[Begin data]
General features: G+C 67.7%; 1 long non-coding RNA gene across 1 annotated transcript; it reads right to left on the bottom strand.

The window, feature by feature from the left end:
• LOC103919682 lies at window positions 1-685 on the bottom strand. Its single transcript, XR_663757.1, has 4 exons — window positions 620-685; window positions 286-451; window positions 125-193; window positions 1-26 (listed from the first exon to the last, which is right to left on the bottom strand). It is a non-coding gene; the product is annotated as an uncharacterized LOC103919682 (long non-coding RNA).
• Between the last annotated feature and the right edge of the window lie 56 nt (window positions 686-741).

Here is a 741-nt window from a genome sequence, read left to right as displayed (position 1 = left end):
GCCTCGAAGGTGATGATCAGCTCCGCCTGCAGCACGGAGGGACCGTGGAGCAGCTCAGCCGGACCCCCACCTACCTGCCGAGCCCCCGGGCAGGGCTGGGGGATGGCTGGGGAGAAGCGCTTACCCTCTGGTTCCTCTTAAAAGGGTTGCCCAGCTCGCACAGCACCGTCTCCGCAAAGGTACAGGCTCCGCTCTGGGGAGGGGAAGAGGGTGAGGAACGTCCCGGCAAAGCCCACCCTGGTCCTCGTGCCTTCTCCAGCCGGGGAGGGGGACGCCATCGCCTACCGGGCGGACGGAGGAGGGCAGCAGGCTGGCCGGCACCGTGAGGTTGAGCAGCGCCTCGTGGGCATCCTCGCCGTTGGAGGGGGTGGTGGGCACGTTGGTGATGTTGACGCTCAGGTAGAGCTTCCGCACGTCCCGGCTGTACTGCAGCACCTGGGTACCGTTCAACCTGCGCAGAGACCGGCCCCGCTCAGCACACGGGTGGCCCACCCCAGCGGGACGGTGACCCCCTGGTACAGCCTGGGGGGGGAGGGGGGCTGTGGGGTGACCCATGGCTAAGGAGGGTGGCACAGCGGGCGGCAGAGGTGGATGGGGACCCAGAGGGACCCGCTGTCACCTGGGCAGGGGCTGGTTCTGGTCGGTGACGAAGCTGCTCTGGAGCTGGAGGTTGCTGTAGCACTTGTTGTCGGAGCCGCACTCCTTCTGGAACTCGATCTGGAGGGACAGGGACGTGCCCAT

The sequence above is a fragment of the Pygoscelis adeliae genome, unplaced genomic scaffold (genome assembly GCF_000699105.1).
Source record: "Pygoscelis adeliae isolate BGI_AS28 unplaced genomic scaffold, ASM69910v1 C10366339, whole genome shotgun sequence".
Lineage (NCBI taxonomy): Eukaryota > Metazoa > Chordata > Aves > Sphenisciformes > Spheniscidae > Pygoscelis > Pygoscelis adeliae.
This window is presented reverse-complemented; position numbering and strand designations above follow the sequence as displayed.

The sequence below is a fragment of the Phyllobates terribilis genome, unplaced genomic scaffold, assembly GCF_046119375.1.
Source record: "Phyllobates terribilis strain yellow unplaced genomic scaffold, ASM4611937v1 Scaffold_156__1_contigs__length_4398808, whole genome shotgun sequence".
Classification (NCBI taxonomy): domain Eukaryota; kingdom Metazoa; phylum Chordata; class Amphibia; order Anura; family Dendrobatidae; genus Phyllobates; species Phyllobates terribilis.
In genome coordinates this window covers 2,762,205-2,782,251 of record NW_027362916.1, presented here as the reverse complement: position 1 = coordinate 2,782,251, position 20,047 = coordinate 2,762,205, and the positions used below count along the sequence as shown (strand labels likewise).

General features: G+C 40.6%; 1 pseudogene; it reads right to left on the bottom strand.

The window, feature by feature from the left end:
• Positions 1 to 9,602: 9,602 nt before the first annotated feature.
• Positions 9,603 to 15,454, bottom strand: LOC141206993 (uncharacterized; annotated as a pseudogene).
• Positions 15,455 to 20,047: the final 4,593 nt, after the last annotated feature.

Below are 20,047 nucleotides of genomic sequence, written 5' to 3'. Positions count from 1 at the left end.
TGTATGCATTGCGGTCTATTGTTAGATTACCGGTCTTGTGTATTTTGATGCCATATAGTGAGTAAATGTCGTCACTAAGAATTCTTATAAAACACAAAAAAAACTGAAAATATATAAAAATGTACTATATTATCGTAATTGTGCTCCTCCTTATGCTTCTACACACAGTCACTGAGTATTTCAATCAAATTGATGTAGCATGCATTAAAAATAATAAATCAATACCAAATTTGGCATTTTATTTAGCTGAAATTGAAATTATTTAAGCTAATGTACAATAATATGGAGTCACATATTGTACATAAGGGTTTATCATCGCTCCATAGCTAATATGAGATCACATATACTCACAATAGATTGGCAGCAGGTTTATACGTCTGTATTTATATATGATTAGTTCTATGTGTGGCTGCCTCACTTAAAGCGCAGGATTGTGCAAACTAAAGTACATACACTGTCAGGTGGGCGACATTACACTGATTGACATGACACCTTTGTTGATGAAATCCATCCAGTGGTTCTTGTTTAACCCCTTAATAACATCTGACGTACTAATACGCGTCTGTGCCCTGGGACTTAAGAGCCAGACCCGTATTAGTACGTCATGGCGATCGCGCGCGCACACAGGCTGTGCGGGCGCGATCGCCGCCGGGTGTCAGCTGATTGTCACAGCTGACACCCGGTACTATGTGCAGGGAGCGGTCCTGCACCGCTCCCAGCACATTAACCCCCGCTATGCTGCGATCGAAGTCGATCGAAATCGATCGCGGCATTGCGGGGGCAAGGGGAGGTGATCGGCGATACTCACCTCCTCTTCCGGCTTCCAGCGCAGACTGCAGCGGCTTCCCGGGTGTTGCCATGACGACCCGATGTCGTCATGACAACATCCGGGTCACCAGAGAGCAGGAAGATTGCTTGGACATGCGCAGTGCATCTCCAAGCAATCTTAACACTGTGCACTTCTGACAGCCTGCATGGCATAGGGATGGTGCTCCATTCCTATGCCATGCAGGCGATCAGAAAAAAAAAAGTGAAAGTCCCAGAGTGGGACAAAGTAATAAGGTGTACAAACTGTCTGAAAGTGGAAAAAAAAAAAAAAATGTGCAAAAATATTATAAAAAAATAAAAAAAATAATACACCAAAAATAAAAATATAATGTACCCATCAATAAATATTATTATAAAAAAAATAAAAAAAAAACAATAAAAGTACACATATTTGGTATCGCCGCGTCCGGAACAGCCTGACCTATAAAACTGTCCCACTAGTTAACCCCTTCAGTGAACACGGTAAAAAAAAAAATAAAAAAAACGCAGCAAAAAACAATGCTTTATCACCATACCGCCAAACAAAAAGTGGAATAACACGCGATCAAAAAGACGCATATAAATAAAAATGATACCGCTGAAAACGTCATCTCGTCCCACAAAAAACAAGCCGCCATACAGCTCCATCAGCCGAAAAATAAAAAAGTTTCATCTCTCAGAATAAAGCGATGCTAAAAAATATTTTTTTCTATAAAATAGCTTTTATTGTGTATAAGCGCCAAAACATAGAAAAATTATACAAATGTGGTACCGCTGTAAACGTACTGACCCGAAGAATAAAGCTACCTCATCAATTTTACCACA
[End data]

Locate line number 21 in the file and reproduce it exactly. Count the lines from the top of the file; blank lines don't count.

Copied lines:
TGTATGCATTGCGGTCTATTGTTAGATTACCGGTCTTGTGTATTTTGATGCCATATAGTGAGTAAATGTCGTCACTAAGAATTCTTATAAAACACAAAAAAAACTGAAAATATATAAAAATGTACTATATTATCGTAATTGTGCTCCTCCTTATGCTTCTACACACAGTCACTGAGTATTTCAATCAAATTGATGTAGCATGCATTAAAAATAATAAATCAATACCAAATTTGGCATTTTATTTAGCTGAAATTGAAATTATTTAAGCTAATGTACAATAATATGGAGTCACATATTGTACATAAGGGTTTATCATCGCTCCATAGCTAATATGAGATCACATATACTCACAATAGATTGGCAGCAGGTTTATACGTCTGTATTTATATATGATTAGTTCTATGTGTGGCTGCCTCACTTAAAGCGCAGGATTGTGCAAACTAAAGTACATACACTGTCAGGTGGGCGACATTACACTGATTGACATGACACCTTTGTTGATGAAATCCATCCAGTGGTTCTTGTTTAACCCCTTAATAACATCTGACGTACTAATACGCGTCTGTGCCCTGGGACTTAAGAGCCAGACCCGTATTAGTACGTCATGGCGATCGCGCGCGCACACAGGCTGTGCGGGCGCGATCGCCGCCGGGTGTCAGCTGATTGTCACAGCTGACACCCGGTACTATGTGCAGGGAGCGGTCCTGCACCGCTCCCAGCACATTAACCCCCGCTATGCTGCGATCGAAGTCGATCGAAATCGATCGCGGCATTGCGGGGGCAAGGGGAGGTGATCGGCGATACTCACCTCCTCTTCCGGCTTCCAGCGCAGACTGCAGCGGCTTCCCGGGTGTTGCCATGACGACCCGATGTCGTCATGACAACATCCGGGTCACCAGAGAGCAGGAAGATTGCTTGGACATGCGCAGTGCATCTCCAAGCAATCTTAACACTGTGCACTTCTGACAGCCTGCATGGCATAGGGATGGTGCTCCATTCCTATGCCATGCAGGCGATCAGAAAAAAAAAAGTGAAAGTCCCAGAGTGGGACAAAGTAATAAGGTGTACAAACTGTCTGAAAGTGGAAAAAAAAAAAAAAATGTGCAAAAATATTATAAAAAAATAAAAAAAATAATACACCAAAAATAAAAATATAATGTACCCATCAATAAATATTATTATAAAAAAAATAAAAAAAAAACAATAAAAGTACACATATTTGGTATCGCCGCGTCCGGAACAGCCTGACCTATAAAACTGTCCCACTAGTTAACCCCTTCAGTGAACACGGTAAAAAAAAAAATAAAAAAAACGCAGCAAAAAACAATGCTTTATCACCATACCGCCAAACAAAAAGTGGAATAACACGCGATCAAAAAGACGCATATAAATAAAAATGATACCGCTGAAAACGTCATCTCGTCCCACAAAAAACAAGCCGCCATACAGCTCCATCAGCCGAAAAATAAAAAAGTTTCATCTCTCAGAATAAAGCGATGCTAAAAAATATTTTTTTCTATAAAATAGCTTTTATTGTGTATAAGCGCCAAAACATAGAAAAATTATACAAATGTGGTACCGCTGTAAACGTACTGACCCGAAGAATAAAGCTACCTCATCAATTTTACCACA